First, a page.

Positive-airway-pressure (PAP) is a treatment for obstructive-sleep-apnea (OSA). In adults, initiation of PAP-therapy may unmask periodic-limb movements-of-sleep (PLMS). We present a series of children in whom PLMS was aggravated or induced following initiation of PAP therapy. Methods: Retrospective analysis was performed on children who had PAP-studies performed over a 3-year period. Children with OSA without significant PLMS on baseline studies and who then showed a periodic-limb-movement-index (PLMI) (>5/hr) during titration with PAP-therapy were identified. Charts were reviewed for demographics, OSA severity based on apnea hypopnea index (AHI), PLMI, PLM-arousal-index (PLMAI) and pressures titrated. Results: Two hundred fourteen PAP-titration studies (151 on continuous positive airway pressure [CPAP] and 63 on bilevel positive airway pressure [BiPAP]) were done. Eleven (10 on CPAP, 1 on BiPAP) met study criteria. Eight patients were boys. The median age was 12 years (range 6 months-18 years). On baseline studies, median AHI was 5/hr (range 1.5-32/hr), median PLMI was 1/hr (range 0-4/hr) and median PLMAI 0.3/Hr (range 0-2/hr). On titration studies, pressures ranged from 4 to 14 cm of water, median AHI was 0.5/hr (range 0-1), median PLMI was 12/hr (range 5-55/hr) and median PLMAI 9/hr (range 0-25). PLMS were seen predominantly during N1, N2 sleep and on PAP of >7 cm of water. One patient had resolution of PLMS at 1-year follow-up. Conclusion: PLMS were seen in 5.1% of children after initiation of PAP. OSA may mask PLMS, which appears as breathing improves. Alternatively, PAP may unmask or induce PLMS. PLMS may potentially be a cause of treatment failure in children on recent-onset PAP therapy.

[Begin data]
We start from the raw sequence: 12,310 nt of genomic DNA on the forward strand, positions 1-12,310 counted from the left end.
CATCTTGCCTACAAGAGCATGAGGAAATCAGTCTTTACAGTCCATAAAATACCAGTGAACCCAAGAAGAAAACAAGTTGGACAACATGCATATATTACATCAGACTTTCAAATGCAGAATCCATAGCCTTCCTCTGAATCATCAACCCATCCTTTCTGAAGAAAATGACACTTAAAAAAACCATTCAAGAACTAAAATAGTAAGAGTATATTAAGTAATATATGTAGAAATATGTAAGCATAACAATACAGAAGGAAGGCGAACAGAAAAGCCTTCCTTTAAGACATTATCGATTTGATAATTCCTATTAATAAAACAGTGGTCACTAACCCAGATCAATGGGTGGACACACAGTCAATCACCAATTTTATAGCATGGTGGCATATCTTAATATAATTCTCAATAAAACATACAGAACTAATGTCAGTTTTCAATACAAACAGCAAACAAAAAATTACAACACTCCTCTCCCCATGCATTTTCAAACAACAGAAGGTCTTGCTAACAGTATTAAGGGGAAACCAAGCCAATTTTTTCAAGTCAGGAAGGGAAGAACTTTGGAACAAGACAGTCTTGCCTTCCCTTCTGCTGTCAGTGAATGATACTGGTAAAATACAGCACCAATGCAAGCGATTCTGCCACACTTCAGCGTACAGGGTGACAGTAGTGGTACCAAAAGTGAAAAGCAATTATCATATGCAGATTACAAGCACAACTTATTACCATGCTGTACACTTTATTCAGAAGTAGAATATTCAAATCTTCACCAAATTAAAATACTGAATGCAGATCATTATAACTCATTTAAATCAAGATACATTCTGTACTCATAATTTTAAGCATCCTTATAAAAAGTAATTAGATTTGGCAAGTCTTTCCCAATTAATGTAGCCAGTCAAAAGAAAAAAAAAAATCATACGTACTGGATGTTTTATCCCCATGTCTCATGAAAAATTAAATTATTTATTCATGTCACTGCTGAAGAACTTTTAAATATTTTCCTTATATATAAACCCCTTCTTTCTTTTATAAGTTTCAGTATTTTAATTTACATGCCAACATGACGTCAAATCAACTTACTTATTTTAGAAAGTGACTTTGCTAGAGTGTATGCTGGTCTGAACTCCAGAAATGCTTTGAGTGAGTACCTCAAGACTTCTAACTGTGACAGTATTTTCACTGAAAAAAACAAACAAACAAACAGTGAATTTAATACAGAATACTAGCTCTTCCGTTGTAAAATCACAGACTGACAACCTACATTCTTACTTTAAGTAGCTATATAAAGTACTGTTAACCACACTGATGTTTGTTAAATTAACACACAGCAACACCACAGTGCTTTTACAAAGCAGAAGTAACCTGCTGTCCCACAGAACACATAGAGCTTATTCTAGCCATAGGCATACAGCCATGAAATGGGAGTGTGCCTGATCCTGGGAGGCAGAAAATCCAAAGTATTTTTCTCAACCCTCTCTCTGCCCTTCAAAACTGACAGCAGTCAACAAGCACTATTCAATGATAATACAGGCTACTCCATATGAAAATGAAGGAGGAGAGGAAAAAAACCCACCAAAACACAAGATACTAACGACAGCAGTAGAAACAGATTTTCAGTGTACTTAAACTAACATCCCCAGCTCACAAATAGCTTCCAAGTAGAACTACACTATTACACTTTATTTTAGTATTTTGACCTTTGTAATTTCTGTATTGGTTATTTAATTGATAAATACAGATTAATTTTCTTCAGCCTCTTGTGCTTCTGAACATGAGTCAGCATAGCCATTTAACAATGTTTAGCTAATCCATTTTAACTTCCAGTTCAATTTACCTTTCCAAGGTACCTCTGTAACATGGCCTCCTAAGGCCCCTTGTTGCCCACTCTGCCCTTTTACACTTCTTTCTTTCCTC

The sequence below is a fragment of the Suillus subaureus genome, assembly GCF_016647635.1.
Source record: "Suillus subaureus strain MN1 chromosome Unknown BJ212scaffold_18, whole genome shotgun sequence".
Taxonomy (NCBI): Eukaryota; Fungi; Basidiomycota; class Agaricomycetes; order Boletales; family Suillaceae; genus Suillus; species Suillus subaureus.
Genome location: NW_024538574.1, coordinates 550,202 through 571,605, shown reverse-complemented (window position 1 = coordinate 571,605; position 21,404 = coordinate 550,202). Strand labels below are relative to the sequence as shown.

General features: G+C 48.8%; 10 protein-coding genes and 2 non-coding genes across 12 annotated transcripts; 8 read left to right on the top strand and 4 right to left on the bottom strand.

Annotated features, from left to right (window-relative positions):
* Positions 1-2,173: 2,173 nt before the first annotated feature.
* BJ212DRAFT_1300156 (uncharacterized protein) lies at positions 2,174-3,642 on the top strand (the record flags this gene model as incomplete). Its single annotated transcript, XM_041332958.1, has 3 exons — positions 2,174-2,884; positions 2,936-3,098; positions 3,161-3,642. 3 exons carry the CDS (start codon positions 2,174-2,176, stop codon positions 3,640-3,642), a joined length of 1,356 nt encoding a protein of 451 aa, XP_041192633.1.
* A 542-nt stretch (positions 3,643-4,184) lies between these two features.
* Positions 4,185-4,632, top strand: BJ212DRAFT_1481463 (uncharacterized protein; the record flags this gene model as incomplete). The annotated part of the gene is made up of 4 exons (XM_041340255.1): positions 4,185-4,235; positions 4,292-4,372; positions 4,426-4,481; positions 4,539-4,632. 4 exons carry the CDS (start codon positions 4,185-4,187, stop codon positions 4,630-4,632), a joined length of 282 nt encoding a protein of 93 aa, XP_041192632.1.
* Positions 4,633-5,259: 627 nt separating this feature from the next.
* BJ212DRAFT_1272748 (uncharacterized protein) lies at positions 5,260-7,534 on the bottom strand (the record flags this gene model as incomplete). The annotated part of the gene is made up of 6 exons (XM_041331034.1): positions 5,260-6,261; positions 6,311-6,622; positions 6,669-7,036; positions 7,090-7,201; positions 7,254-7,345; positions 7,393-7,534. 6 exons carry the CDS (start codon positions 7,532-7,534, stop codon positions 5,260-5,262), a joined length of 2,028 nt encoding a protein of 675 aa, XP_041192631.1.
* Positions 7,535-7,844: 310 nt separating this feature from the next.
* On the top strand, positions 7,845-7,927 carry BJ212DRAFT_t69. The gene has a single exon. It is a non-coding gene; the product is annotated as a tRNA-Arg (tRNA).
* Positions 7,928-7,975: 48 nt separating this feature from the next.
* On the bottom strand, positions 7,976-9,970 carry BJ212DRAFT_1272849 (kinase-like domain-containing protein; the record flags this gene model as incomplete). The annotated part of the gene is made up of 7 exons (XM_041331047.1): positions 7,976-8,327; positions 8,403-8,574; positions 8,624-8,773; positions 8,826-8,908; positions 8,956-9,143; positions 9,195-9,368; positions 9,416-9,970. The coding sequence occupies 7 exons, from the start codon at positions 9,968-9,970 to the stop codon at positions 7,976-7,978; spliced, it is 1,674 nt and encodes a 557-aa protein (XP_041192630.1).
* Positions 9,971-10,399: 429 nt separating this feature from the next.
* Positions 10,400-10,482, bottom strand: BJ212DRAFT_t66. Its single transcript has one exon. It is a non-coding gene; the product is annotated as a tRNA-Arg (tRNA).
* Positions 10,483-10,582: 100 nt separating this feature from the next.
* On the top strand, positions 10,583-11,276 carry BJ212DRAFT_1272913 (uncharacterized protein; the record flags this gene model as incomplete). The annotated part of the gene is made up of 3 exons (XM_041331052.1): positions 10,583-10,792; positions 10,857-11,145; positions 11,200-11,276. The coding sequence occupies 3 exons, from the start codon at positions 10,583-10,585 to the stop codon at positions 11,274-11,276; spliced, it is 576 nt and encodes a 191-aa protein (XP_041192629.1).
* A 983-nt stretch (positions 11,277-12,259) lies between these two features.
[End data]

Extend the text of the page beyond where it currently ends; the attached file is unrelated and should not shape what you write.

ASJC Scopus subject areas
- Pediatrics, Perinatology, and Child Health
- Pulmonary and Respiratory Medicine